DYNAMICS AND HAZARDS OF CASCADING FAILURE IN LITHIUM ION CELL ARRAYS: ANALYSIS, PASSIVE MITIGATION, AND ACTIVE SUPPRESSION
Said, Ahmed Osama Mohammed
Stoliarov, Stanislav I
MetadataShow full item record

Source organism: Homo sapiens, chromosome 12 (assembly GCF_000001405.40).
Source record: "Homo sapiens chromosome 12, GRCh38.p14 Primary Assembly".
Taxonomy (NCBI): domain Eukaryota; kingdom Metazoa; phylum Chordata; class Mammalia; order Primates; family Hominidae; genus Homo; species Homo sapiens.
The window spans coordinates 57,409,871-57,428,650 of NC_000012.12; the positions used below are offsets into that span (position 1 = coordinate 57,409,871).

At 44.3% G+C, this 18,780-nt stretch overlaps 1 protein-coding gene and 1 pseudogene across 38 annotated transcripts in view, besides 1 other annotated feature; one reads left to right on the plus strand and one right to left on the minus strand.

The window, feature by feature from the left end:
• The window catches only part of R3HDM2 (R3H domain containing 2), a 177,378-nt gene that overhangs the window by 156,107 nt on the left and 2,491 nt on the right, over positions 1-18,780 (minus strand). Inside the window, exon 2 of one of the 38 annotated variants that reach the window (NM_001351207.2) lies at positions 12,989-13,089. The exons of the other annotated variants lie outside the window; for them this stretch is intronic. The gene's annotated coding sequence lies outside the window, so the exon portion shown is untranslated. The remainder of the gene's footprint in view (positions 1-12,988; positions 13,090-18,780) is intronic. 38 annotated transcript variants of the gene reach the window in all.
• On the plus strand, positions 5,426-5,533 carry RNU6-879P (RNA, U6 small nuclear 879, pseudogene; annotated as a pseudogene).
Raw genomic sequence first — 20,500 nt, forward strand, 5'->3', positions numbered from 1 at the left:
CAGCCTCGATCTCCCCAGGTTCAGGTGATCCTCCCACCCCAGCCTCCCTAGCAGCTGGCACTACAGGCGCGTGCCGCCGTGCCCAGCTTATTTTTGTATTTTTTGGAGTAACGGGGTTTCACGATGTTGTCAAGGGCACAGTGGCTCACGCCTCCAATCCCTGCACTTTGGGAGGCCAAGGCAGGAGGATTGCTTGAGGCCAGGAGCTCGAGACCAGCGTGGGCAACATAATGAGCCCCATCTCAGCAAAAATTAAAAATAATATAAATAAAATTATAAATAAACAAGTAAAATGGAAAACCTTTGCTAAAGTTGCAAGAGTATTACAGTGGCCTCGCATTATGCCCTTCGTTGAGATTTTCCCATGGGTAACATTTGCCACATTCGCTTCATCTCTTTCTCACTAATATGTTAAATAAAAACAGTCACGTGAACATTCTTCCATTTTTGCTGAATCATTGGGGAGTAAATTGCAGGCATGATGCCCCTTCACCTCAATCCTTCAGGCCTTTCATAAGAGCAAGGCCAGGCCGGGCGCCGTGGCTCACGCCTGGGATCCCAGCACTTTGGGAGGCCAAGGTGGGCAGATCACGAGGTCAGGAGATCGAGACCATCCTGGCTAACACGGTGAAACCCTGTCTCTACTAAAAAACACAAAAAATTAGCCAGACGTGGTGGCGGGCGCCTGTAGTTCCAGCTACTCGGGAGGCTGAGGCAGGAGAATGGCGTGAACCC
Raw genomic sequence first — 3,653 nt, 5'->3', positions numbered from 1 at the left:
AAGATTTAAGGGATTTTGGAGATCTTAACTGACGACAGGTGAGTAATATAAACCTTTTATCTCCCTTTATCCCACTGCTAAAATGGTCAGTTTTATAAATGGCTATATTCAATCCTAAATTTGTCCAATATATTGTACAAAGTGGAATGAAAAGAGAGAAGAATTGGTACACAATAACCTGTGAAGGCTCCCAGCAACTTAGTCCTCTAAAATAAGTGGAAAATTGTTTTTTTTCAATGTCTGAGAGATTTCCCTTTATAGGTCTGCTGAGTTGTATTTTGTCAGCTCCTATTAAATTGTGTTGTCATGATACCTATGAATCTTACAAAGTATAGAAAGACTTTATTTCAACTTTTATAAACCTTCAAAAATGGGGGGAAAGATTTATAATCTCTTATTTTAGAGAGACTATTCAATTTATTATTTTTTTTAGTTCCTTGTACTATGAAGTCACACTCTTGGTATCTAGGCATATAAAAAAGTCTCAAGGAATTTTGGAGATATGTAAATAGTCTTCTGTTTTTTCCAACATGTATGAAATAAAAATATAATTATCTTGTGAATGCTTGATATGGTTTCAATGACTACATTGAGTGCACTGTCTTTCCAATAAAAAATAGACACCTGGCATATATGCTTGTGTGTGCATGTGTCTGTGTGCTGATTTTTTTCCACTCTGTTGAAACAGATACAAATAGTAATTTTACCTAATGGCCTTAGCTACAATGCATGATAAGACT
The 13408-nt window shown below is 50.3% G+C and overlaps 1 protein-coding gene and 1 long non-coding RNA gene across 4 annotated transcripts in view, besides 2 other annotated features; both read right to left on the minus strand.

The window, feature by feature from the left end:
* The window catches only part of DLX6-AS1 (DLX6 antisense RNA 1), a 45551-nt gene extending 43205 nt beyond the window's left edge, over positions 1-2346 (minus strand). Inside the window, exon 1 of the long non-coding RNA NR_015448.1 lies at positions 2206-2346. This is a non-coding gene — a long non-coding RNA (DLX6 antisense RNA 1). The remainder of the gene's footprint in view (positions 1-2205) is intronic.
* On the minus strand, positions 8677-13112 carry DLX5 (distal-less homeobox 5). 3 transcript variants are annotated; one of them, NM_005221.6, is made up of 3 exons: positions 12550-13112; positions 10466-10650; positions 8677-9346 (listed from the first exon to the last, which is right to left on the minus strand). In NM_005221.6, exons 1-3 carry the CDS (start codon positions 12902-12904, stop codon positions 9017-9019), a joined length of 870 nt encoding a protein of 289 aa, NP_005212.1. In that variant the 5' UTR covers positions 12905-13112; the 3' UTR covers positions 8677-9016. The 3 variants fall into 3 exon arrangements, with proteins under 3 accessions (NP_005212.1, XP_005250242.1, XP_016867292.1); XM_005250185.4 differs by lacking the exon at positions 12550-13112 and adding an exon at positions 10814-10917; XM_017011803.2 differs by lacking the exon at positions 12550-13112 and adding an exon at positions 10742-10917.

Exposure of lithium ion battery (LIB) to abnormal operating conditions may result in rapid self-heating accompanied by ejection of flammable materials, this phenomenon is referred to as thermal runaway (TR). In a multi cell array, TR of an individual cell may propagate to neighboring cells, this phenomenon is referred to as cascading failure. Cascading failure is hazardous and may cause large scale fires or explosions. In this work, a new experimental setup was developed to investigate cascading failure in arrays constructed from lithium cobalt oxide (LCO), lithium nickel manganese cobalt oxide (NMC), and lithium iron phosphate (LFP) cells of 18650 form factor. Fully charged cells were arranged in rectangular arrays: 3×4 or 3×6 with no gaps between adjacent cells and were mounted in a specially designed wind tunnel to achieve well-controlled environmental conditions. TR was initiated in one cell using an electric heater and observed to propagate through the array using temperature sensors attached to individual cells. Tests were conducted in N2 and air to elucidate the flaming combustion impact. In nitrogen, TR propagation speed showed no significant dependence on the size of the array. The speed of the propagaion was found to be greater in air than in nitrogen. The LFP cells were the only cells that did not always fully propagate TR. In nitrogen, all cells produced large amounts of hydrocarbons, CO and CO2, and minor amounts of O2 and H2. Total heats generated due to chemical reactions between cell components and flaming combustion of ejected materials normalized by the electrical energy stored were determined to be 3.5, 2.9, and 2.5 for LCO, NMC, and LFP cells, respectively. Different passive mitigation strategies, including implementing 5 mm gaps between cell groups and inserting physical barrier into these gaps, were investigated. Among the barriers, ceramic fiber board was found to be the most effective, slowing down the propagation by more than a factor of 30. Lastly, the effectiveness of two fire extinguishing agents, Novec1230 and water mist, was investigated. Applying Novec1230 agent at 15.2 vol.% significantly inhibited combustion of ejected materials and prevented complete TR propagation through fully charged LCO cell arrays.